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IAM, PIM and PAM:

Here’s what those cyber security acronyms mean.

Understand the meaning of IAM, PIM, PAM and other cyber security acronyms.

Looking for a definition? Try our interactive dictionary.

  • AAPM

    Application to Application Password Management.

  • EDR

    Endpoint Detection and Response.

  • EPM

    Endpoint Privilege Management.

  • EPP

    Endpoint Protection Platform.

  • IAM

    Identity and Access Management.

  • PAM

    Privileged Access Management and Privileged Account Management.

  • PASM

    Privileged Account and Session Management.

  • PEDM

    Privilege Elevation and Delegation.

  • PIM

    Privileged Identity Management.

  • PSM

    Privileged Session Management.

  • PUM

    Privileged User Management.

  • PxM

    Privileged ________ Management. It refers to “all of the above” privileged terms.

  • SAPM

    Shared Account Password Management.

  • SCCM

    Software Change and Configuration Management.

  • SIEM

    Security Information and Event Management.

  • SUPM

    SuperUser Privilege Management.

  • UAC

    User Account Control.

  • UEBA

    User and Entity Behavioral Analytics.

Cyber security acronyms are popping up all over, but what do they mean?

  • AAPM

    Application to Application Password Management.

  • EDR

    Endpoint Detection and Response.

  • EPM

    Endpoint Privilege Management.

  • EPP

    Endpoint Protection Platform.

  • IAM

    Identity and Access Management.

  • PAM

    Privileged Access Management and Privileged Account Management.

  • PASM

    Privileged Account and Session Management.

  • PEDM

    Privilege Elevation and Delegation.

  • PIM

    Privileged Identity Management.

  • PSM

    Privileged Session Management.

  • PUM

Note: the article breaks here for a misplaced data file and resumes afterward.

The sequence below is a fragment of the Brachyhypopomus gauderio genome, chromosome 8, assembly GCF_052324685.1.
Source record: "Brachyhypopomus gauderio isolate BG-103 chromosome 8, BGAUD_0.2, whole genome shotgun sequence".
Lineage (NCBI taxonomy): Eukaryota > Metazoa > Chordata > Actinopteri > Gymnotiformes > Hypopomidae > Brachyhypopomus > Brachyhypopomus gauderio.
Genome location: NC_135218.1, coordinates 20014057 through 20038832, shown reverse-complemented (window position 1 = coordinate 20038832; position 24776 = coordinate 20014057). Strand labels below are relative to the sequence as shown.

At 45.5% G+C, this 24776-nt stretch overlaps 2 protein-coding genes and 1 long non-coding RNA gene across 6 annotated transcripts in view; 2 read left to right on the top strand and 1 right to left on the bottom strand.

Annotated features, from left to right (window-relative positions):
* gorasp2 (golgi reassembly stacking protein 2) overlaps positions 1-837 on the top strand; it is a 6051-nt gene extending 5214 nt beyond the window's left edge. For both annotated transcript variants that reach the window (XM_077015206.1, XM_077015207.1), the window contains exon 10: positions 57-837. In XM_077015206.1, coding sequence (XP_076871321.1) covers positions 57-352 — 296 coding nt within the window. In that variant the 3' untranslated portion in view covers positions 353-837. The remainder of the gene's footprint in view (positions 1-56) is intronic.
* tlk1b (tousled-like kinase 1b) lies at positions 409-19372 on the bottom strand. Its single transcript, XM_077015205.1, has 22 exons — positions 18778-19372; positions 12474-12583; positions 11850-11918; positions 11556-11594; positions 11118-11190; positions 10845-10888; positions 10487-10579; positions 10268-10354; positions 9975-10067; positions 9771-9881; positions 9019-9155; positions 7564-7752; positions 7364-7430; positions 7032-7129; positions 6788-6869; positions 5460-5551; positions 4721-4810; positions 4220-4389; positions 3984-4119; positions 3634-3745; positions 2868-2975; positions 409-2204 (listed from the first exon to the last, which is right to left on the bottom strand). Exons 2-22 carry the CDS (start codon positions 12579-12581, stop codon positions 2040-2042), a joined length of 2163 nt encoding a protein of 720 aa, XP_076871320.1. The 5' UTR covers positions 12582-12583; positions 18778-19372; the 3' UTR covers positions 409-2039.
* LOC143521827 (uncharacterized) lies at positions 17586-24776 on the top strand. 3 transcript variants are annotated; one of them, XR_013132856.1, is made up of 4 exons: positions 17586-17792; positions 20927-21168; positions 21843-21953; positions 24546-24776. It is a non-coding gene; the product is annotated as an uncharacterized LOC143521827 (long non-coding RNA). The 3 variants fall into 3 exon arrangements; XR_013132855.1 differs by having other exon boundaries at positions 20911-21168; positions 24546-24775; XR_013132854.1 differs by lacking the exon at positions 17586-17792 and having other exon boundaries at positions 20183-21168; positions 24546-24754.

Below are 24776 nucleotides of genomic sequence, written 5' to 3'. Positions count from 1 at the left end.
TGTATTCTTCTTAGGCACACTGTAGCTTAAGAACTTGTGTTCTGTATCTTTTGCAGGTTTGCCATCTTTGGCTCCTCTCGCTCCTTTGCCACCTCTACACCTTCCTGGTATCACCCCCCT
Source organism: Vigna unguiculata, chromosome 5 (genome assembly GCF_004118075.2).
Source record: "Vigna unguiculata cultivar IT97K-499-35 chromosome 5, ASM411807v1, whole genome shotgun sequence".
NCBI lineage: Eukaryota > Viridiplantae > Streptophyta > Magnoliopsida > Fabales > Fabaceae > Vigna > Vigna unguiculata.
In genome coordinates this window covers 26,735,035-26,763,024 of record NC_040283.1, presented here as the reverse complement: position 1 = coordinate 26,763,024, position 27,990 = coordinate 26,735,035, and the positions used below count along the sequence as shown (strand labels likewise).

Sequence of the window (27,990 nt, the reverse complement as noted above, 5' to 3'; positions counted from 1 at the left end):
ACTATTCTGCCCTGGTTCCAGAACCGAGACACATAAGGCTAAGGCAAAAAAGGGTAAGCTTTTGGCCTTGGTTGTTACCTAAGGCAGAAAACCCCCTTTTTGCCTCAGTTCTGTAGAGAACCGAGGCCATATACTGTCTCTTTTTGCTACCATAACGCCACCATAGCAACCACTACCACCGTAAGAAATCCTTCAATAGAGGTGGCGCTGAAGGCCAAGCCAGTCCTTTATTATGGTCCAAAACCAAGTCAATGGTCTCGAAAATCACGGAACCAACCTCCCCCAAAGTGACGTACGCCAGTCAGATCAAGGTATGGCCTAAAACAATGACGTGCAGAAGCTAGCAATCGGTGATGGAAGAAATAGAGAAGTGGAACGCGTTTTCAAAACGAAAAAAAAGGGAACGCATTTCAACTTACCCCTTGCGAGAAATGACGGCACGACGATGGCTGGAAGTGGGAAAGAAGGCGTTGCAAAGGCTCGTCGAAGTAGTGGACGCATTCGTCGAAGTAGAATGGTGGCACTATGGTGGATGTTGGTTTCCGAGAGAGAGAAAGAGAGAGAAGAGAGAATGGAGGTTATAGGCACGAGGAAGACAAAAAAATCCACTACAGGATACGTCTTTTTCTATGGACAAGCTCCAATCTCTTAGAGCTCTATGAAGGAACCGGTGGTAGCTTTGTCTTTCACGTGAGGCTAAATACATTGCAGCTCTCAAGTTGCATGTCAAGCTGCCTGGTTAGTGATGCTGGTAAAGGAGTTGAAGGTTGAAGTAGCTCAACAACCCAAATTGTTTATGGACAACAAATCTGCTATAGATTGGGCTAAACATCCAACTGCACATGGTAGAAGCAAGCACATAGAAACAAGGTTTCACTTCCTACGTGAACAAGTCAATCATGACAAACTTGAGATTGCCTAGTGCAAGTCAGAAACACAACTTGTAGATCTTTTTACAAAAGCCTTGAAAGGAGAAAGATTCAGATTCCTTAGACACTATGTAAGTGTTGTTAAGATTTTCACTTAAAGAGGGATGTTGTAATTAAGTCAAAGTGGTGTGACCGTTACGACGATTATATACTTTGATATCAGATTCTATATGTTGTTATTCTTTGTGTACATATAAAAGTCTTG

Privileged User Management.

  • PxM

    Privileged ________ Management. It refers to “all of the above” privileged terms.

  • SAPM

    Shared Account Password Management.

  • SCCM

    Software Change and Configuration Management.

  • SIEM

    Security Information and Event Management.

  • SUPM

    SuperUser Privilege Management.

  • UAC

    User Account Control.

  • UEBA

    User and Entity Behavioral Analytics.

Let’s Explain these terms

Some terminology for cyber security is plain confusing. Like identity and access management (IAM), privileged identity management (PIM) and privileged access management (PAM).  Are they the same, or just similar? We created an online dictionary to get to the bottom of it right here, right now.

What makes IAM, PIM, PAM and the other cyber security acronyms so confusing?

IAM, PIM, PAM and other acronyms we’re going to talk about are related to the same thing: solutions to secure sensitive assets. These terms are about safeguarding data and systems by managing who has access and what they’re allowed to see and do. These terms overlap a little, which can be confusing. Some phrases are relative newcomers to the cyber security lexicon and people are often inclined to drop them into conversation as if they were fully interchangeable.

Many of these acronyms include the words “privilege” and “privileged.” What’s the difference?

Privilege VS Privileged - Computers, Users, Behavior

Privilege:

“Privilege” is the authority to make changes to a network or computer. Both people and accounts can have privileges, and both can have different levels of privilege.

For example, a senior IT administrator or “super user” may be able to configure servers, firewalls, and cloud storage, and has a high level of privilege. A sales rep, however, should be able to use some systems—by logging into laptops and accessing sales data, for instance—but they shouldn’t be able to change network settings, permissions, or download software unless it’s on an approved list.

Picture all the people who have different levels of access on the network of a single organization: the Unix administrator can access Unix systems; the Windows admins manage Windows systems; Help Desk staff can configure printers, etc. Add to that all the accounts required to log into those systems and you can quickly imagine the thousands upon thousands of privileges within an organization.


What is “privileged access?”

Briefly, it’s definitive, authorized access of a user, process, or computer to a protected resource.

Privileged Access Management, therefore, encompasses a broader realm than Privileged Account Management, focused on the special requirements for managing those powerful accounts within the IT infrastructure of an organization. It also consists of the cyber security strategies and technologies for exerting control over the elevated access and permissions for users, accounts, processes, and systems across an IT environment.